Not all characters change in stories, but the main characters of the most interesting and enduring stories will undergo a character arc.
When the [character] “change” feels beautiful … I think it’s because the character has confirmed what we’ve hoped or suspected all along. Maybe the character hasn’t changed at all, but rather has finally been put in a situation where her truest self can be revealed. … Stories, to my mind, are never about change. They are always and only about the possibility of change.
Range Of Change
How much does your main character change over the course of the story? This needs to be determined at the start of the writing process.
If studying a character rather than creating one, it’s a useful aspect to consider.
You must think of your hero as a range of change, a range of possibilities, from the very beginning. You have to determine the range of change of the hero at the start of the writing process, or change will be impossible for the hero at the end of the story.
The smaller the range, the less interesting the story; the bigger the range, the more interesting but the riskier the story, because characters don’t change much in the limited time they appear in most stories.
— John Truby, Anatomy of Story
Bear in mind that some authors, famously Chekhov, do not create main characters who change, and this is the very point. Mad Men creator Matt Weiner has said the same thing about Don Draper, making the point that in real life, unlike in most popular stories, people just don’t change all that much.
The Two Forms Of Character Development In Fiction
Characters can develop in two ways.
- A text can provide new information about a character that causes readers to see the character differently and in more depth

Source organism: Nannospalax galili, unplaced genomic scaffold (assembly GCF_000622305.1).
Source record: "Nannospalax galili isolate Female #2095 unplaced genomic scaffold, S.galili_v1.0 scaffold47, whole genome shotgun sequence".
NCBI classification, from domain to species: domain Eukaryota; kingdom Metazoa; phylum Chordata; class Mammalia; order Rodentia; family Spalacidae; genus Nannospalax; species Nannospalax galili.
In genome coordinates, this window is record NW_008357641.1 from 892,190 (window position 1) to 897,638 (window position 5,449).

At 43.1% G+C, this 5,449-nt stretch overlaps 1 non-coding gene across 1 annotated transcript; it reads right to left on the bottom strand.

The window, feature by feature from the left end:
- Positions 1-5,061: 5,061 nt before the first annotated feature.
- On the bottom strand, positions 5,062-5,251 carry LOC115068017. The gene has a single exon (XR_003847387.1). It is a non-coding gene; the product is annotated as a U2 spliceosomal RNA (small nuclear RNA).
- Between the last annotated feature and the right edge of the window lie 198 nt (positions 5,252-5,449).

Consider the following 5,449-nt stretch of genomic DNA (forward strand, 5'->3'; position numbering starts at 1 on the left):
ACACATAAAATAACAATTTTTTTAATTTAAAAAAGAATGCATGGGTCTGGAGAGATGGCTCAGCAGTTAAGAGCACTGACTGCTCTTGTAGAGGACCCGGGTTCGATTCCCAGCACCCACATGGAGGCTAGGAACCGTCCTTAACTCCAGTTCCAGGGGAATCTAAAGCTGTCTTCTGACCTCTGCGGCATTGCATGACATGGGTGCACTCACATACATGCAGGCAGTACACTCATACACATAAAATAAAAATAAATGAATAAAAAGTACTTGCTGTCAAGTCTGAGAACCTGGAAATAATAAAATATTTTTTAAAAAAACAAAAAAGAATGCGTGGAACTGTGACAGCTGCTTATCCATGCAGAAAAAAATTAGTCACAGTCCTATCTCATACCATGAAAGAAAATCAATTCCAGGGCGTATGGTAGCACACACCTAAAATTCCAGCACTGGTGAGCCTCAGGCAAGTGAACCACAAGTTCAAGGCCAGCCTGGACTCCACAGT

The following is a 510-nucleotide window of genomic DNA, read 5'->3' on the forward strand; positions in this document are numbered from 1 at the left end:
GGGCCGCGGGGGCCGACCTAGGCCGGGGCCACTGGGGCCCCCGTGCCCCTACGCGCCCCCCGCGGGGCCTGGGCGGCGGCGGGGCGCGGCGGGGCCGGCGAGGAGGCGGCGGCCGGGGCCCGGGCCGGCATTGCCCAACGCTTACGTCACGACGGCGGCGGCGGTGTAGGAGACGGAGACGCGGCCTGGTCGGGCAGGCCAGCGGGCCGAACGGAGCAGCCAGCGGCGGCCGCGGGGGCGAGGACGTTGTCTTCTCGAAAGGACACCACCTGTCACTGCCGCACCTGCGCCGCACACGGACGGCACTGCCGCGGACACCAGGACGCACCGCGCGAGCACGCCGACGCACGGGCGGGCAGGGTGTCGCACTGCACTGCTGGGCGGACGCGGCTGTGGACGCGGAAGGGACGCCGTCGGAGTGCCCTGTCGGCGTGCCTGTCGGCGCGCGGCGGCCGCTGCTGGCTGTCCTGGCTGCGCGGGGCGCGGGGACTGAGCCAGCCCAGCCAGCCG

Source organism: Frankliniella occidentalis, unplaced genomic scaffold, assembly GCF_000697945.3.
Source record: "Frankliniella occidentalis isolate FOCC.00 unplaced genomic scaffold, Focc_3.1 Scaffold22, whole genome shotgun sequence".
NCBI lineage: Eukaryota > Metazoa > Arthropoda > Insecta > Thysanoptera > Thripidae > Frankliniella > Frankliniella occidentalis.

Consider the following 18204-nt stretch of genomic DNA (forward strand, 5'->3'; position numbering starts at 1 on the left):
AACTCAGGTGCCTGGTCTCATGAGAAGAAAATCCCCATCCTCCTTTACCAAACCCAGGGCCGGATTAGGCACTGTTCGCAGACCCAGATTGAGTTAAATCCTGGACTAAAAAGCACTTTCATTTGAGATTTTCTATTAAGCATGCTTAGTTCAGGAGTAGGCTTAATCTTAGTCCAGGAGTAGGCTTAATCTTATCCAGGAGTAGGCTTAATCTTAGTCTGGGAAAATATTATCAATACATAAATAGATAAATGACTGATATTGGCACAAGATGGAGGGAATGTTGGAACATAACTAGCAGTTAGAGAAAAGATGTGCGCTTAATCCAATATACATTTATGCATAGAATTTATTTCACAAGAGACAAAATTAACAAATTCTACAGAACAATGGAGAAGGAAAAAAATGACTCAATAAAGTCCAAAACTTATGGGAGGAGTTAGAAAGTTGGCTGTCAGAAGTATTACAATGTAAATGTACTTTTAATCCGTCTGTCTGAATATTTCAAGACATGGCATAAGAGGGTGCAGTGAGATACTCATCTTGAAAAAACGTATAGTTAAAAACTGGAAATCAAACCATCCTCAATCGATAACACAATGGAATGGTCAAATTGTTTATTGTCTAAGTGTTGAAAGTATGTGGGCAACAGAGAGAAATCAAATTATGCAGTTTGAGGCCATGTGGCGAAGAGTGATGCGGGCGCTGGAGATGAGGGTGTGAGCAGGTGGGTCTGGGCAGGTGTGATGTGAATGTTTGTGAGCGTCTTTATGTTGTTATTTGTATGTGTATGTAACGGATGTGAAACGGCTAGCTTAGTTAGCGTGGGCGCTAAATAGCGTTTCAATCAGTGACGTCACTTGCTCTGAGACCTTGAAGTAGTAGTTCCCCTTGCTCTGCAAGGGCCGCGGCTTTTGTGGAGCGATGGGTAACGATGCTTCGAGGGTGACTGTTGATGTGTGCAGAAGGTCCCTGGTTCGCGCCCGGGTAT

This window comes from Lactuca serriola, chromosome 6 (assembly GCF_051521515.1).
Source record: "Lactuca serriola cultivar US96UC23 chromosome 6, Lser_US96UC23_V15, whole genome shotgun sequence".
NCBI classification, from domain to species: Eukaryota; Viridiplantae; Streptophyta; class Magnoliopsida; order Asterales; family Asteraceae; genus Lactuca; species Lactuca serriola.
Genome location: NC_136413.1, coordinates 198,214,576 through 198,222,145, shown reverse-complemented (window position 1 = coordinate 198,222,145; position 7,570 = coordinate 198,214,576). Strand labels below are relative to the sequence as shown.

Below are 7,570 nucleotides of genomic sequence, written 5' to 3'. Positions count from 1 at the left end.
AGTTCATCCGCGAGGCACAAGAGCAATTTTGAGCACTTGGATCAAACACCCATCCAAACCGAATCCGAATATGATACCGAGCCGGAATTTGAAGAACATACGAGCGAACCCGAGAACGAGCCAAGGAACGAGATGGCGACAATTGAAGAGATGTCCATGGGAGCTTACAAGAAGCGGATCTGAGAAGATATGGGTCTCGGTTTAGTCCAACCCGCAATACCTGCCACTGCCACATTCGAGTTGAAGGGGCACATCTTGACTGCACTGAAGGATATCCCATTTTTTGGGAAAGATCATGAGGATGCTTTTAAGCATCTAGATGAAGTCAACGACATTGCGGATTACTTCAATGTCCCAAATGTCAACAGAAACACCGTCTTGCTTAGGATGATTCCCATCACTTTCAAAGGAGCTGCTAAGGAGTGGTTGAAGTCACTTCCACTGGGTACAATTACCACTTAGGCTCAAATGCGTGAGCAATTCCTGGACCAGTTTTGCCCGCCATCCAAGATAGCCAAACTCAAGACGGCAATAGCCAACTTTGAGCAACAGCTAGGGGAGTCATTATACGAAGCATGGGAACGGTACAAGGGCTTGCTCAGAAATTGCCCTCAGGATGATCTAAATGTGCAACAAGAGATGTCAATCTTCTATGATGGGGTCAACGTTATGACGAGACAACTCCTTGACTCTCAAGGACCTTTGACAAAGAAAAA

- Or the events of a story can actually change characters, make them more complicated.
– The Pleasures of Children’s Literature, Perry Nodelman and Mavis Reimer
Character Change And The Development Of Novel Plotting
Ford Madox Ford, quoted by James Wood in How Fiction Works, pointed out that in older novels — especially those from England — the novelist would begin at the beginning and work chronologically through their character’s life, telling us all about their education and other influences.
But a new development in the novel meant authors avoided starting ‘at the beginning’. When it was discovered that novels in characters could change, it was interesting to depict that change on the page rather than explain it. Ford Madox Ford describes this new type of novel by explaining how “you meet an English gentleman at your golf club. He is beefy, full of health, the model of the boy from an English public school of the finest type. You discover, gradually, that he is hopelessly neurasthenic, dishonest in matters of small change, but unexpectedly self-sacrificing, a dreadful liar, but a most painfully careful student of Lepidoptera and, finally, from the public prints, a bigamist who was once, under another name, hammered on the Stock Exchange … To get such a man in fiction you could not begin at his beginning and work his life chronologically to the end. You must first get him in with a strong impression, and then work backwards and forwards over his past.”
If you’re in the middle of writing something and find that you’re second-guessing your thumbnail character descriptions, see The Always/Only Test by Andrea Phillips and realise you’re not the only one.
The stages of character change as broken down by psychologists, from Psychwriter
In the phrase [“to find myself”] lurks the idea that the self is a pre-existing entity, a self like a Platonic idea existing in a mystic realm beyond time and change. No, rather an object like a nugget of gold in the placer pan, the Easter egg under the bush at an Easter-egg hunt, a four-leaf clover to promise miraculous luck. Here is the essence of passivity, one’s quintessential luck. And the essence of absurdity, too, for the self is never to be found, but must be created, not the happy accident of passivity, but the product of a thousand actions, large and small, conscious or unconscious, performed not “away from it all,” but in the face of “it all,” for better or for worse, in work and leisure rather than in free time.
— Robert Penn Warren